10
$\begingroup$

I'm having a hard time proving or finding a proof for the following result. It should follow from an application of the Laplace expansion.


Let $n\in\mathbb{N}$, $[n]=\{1,\dots,n\}$, and $A\in\mathbb{R}^{n\times n}$. Then, $$\det\left( I_{n}+A\right) =\sum\limits_{G\subseteq\left[ n\right] } \det\left( A_{G}\right).$$ where $A_{G}$ is the matrix $A$ with all columns and rows not in $G$ removed.


For instance, here is the proof for $n=3$:

$\det\left( I_{n}+A\right) =\det\left( \begin{array} [c]{ccc} 1+a_{1,1} & a_{1,2} & a_{1,3}\\ a_{2,1} & 1+a_{2,2} & a_{2,3}\\ a_{3,1} & a_{3,2} & 1+a_{3,3} \end{array} \right) $

$\;\;\;\;=\left( 1+a_{1,1}\right) \left( 1+a_{2,2}\right) \left( 1+a_{3,3} \right) +a_{1,2}a_{2,3}a_{3,1}+a_{1,3}a_{2,1}a_{3,2}$

$\;\;\;\;\;\;\;\; -\left( 1+a_{1,1}\right) a_{2,3}a_{3,2}-a_{1,2}a_{2,1}\left( 1+a_{3,3}\right) -a_{1,3}\left( 1+a_{2,2}\right) a_{3,1}$

$\;\;\;\;=a_{1,1}a_{2,2}-a_{1,2}a_{2,1}+a_{1,1}a_{3,3}-a_{1,3}a_{3,1}+a_{2,2}a_{3,3}$

$\;\;\;\;\;\;\;\; -a_{2,3}a_{3,2}+a_{1,1}a_{2,2}a_{3,3}-a_{1,1}a_{2,3}a_{3,2}-a_{1,2} a_{2,1}a_{3,3}$

$\;\;\;\;\;\;\;\; +a_{1,2}a_{3,1}a_{2,3}+a_{2,1}a_{1,3}a_{3,2}-a_{1,3}a_{2,2}a_{3,1} +a_{1,1}+a_{2,2}+a_{3,3}+1$

$\;\;\;\;=\underbrace{a_{1,1}a_{2,2}a_{3,3}+a_{1,2}a_{2,3}a_{3,1}+a_{1,3} a_{2,1}a_{3,2}-a_{1,1}a_{2,3}a_{3,2}-a_{1,2}a_{2,1}a_{3,3}-a_{1,3} a_{2,2}a_{3,1}}_{=\det A=\det\left( A_{\left\{ 1,2,3\right\} }\right) }$

$\;\;\;\;\;\;\;\;+\underbrace{a_{1,1}a_{2,2}-a_{1,2}a_{2,1}}_{=\det\left( A_{\left\{ 1,2\right\} }\right) }+\underbrace{a_{1,1} a_{3,3}-a_{1,3}a_{3,1}}_{=\det\left( A_{\left\{ 1,3\right\} }\right) }+\underbrace{a_{2,2}a_{3,3}-a_{2,3}a_{3,2}}_{=\det\left( A_{\left\{ 2,3\right\} }\right) }$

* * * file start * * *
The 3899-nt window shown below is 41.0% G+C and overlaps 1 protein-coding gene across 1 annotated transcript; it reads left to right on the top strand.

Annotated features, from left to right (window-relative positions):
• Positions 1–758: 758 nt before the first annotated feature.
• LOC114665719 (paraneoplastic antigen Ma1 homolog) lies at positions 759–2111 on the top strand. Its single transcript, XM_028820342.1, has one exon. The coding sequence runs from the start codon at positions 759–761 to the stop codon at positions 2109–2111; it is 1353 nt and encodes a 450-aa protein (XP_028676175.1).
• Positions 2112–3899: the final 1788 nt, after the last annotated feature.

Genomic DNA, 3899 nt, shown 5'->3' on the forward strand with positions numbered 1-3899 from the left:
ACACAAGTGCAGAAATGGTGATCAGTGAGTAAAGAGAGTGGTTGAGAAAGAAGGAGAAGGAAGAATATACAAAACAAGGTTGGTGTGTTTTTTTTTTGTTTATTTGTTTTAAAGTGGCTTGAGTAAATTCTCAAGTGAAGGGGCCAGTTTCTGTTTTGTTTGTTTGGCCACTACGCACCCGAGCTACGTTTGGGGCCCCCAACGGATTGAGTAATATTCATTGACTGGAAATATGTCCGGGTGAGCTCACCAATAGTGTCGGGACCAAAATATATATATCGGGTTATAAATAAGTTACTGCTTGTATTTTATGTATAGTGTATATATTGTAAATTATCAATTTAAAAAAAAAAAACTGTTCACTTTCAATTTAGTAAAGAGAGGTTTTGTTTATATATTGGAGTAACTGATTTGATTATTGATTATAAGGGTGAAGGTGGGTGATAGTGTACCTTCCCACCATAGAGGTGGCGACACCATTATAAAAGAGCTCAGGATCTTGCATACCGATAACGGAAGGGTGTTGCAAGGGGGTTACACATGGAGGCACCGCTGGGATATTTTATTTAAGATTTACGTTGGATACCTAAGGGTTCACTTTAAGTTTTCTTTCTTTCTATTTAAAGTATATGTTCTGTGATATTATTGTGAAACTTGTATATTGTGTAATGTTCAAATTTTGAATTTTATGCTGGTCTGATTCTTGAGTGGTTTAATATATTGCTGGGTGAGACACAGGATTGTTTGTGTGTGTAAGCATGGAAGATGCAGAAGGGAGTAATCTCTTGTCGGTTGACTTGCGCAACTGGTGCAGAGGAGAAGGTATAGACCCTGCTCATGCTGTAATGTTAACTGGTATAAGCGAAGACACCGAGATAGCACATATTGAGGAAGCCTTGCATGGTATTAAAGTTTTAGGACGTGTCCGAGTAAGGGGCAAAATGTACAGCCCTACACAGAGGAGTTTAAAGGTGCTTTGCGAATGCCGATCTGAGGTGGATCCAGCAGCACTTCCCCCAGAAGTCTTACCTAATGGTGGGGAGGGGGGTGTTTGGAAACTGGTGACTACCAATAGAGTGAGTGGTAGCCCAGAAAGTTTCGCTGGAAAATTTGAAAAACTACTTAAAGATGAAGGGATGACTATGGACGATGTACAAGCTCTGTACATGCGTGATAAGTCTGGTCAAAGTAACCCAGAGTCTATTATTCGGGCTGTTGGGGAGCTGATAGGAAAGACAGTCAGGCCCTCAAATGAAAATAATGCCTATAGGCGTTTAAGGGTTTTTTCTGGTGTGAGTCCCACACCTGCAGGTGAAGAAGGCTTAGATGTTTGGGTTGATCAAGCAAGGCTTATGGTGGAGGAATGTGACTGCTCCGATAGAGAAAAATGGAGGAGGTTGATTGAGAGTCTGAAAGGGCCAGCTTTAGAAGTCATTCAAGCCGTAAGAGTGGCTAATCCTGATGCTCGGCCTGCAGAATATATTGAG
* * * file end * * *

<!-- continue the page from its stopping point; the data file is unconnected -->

$\;\;\;\;\;\;\;\;+\underbrace{a_{1,1}} _{=\det\left( A_{\left\{ 1\right\} }\right) }+\underbrace{a_{2,2}}_{=\det\left( A_{\left\{ 2\right\} }\right) }+\underbrace{a_{3,3}}_{=\det\left( A_{\left\{ 3\right\} }\right) }+\underbrace{1}_{=\det\left( A_{\varnothing}\right) }$

$\;\;\;\;=\sum\limits_{G\subseteq\left[ n\right] }\det\left( A_{G}\right) $.

$\endgroup$
1
  • $\begingroup$ Do you know the formula for the coefficients of the characteristic polynomial in terms of principal minors? If so, you can just set $\lambda=-1$ in that formula. $\endgroup$ May 3, 2016 at 15:27

1 Answer 1

4
$\begingroup$

You should recall the formula $$ \chi_A(X) \overset{def}= \det(X\, \mathrm{id}_n - A) = \sum_{i=0}^n [(-1)^k \mathrm{tr}(\Lambda^k A)] X^{n-k}, $$ which, if you have never seen it proved, I have written down here (Your question holds for a general commutative unital ring $R$, but if you only care about a vector space over a field or the real numbers, feel comfortable to assume $R$ is that field of the real numbers.) Then it is an exercise to show that $$ \mathrm{tr}(\Lambda^k A) = \underset{|G|=k}{\sum_{G \subseteq [n]}} \det(A_G). $$ If you plug in $X=-1$, the left hand side becomes $(-1)^n \det(I_n+A)$ and the right-hand side becomes $(-1)^n \sum_{G \subseteq [n]} \det(A_G)$.

Hint for the exercise : the map $\Lambda^k A : \Lambda^k R^n \to \Lambda^k R^n$ is defined by $v_1 \wedge \cdots \wedge v_k \mapsto A v_1 \wedge \cdots \wedge A v_k$. Express it in coordinates over the standard basis (i.e. the one in which $A$ is written with coefficients) and deduce that the expression of $A$ in coordinates uses the minors of $A$ as its coefficients. Then sum up the diagonal terms.

Hope that helps,

$\endgroup$

You must log in to answer this question.

Not the answer you're looking for? Browse other questions tagged .